, NAIROBI, Kenya, Jul 21 – Nobel Peace Prize Laureate Wangari Maathai on Tuesday lashed out at the government for its failure to take decisive action to salvage Kenya’s main water catchment area, Mau Forest, from extinction.
She told Capital News that the government had failed to walk its talk by allowing political bickering instead of concentrating on restoring the country’s dwindling catchment area.
“The government needs to think very seriously, there is no use shedding crocodile tears when people and animals are dying then start appealing to the international community for food,” she said.
“Is it that we don’t have enough thinking capacity to project that if we destroy forests we will have a changed rainfall pattern and water shortage?” she queried.
Mau Forest is the largest water catchment area in Kenya and feeds big rivers such as the Ewaso Ng’iro, Sondu, Mara and Njoro which in turn drain into Lake Victoria, Lake Nakuru and Lake Natron.
The world-renowned environmentalist said the problem was serious since many rivers and lakes were drying up directly affecting the country socially and economically.
The environmentalist noted that the Mara River – well known for the famous wildebeest migration, a main phenomenon in the country’s tourism- was already experiencing the impact of the destroyed forest.
“During this current season, there was little water, the animals were jumping hitting the ground and breaking their hooves,” she noted.
The former Tetu legislator asked the government to name and shame people who own land in the catchment area if it was truly committed to reclaiming the forest.
She said: “If the government wanted to be honest, it will reveal the names you will be shocked. The reason why it will not be released is because the government does not want to reveal who are there. It is our ruling elite who are doing the damage to the Mau.”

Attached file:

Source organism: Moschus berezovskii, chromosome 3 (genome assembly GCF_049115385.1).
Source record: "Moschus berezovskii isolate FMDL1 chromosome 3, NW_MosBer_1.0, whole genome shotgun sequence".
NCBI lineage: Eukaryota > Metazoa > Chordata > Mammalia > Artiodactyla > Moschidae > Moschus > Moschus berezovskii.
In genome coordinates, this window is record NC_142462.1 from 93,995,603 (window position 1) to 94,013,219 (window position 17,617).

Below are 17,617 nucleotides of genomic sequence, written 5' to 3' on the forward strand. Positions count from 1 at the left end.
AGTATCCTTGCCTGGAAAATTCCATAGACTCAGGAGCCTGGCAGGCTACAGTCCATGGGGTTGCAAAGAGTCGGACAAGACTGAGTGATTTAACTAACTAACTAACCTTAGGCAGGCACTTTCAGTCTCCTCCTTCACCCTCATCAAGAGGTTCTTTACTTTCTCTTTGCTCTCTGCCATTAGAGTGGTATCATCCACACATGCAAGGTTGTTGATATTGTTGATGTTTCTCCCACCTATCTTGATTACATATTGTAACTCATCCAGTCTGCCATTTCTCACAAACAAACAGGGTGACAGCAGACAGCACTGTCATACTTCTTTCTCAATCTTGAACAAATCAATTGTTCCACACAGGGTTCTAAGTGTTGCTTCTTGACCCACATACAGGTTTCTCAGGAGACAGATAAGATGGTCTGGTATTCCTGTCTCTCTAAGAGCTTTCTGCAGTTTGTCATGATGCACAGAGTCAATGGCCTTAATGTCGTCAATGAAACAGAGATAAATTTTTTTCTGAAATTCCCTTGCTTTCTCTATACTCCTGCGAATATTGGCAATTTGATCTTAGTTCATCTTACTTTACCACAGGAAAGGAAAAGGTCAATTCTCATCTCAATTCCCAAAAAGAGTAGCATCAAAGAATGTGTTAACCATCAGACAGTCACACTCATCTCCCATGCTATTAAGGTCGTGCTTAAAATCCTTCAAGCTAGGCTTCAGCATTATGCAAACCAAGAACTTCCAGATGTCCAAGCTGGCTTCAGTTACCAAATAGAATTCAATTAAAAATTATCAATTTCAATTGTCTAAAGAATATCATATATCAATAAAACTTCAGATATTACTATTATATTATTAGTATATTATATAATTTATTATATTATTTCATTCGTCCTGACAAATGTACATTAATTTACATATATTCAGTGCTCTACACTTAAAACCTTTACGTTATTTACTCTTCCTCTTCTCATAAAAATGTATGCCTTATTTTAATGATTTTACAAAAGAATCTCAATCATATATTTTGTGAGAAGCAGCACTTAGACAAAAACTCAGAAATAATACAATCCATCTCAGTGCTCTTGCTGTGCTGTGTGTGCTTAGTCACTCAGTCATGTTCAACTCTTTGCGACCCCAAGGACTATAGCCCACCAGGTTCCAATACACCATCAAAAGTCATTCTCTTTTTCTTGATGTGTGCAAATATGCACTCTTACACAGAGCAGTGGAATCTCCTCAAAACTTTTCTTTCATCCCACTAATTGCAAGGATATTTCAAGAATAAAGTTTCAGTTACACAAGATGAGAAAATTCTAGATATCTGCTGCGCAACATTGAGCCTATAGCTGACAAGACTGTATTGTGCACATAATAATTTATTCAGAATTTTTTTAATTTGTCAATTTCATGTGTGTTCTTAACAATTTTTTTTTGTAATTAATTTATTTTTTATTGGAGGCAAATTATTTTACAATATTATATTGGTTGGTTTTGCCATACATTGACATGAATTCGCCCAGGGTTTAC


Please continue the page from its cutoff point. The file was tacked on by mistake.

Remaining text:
Prof Maathai further accused some politicians of using the poor local population that has settled on the water catchment area in the pretence of protecting them from eviction.
“When people say they don’t want ‘their people’ removed. Who is not your people? They are using those poor people as scapegoats,” she said alleging that powerful individuals allocated themselves huge pieces of land and gave small pieces to poor people to cover up their ownership.
Mau Forest is not the only water source threatened by human invasion in Kenya.
The Green Belt Movement Founder said Nairobi’s wetlands were also at risk with an increasing number of private developers ‘miraculously’ getting title deeds to make constructions on them.
She said it was disturbing to see people going without water because a few people had decided to destroy green open spaces reserved for guarding the environment.
She linked the ongoing water crisis to the destruction and interferences on rivers and constructions of wetlands.
“Those who are affected, we cannot allow ourselves to be walked over by greedy individual who are watching from their mayoral palaces as people starve and line up for water,” she said.
She announced that the Green Belt Movement will launch a campaign on Wednesday dubbed, ‘Enough is Enough’ as a strategy of reclaiming grabbed wetlands and protecting the existing ones.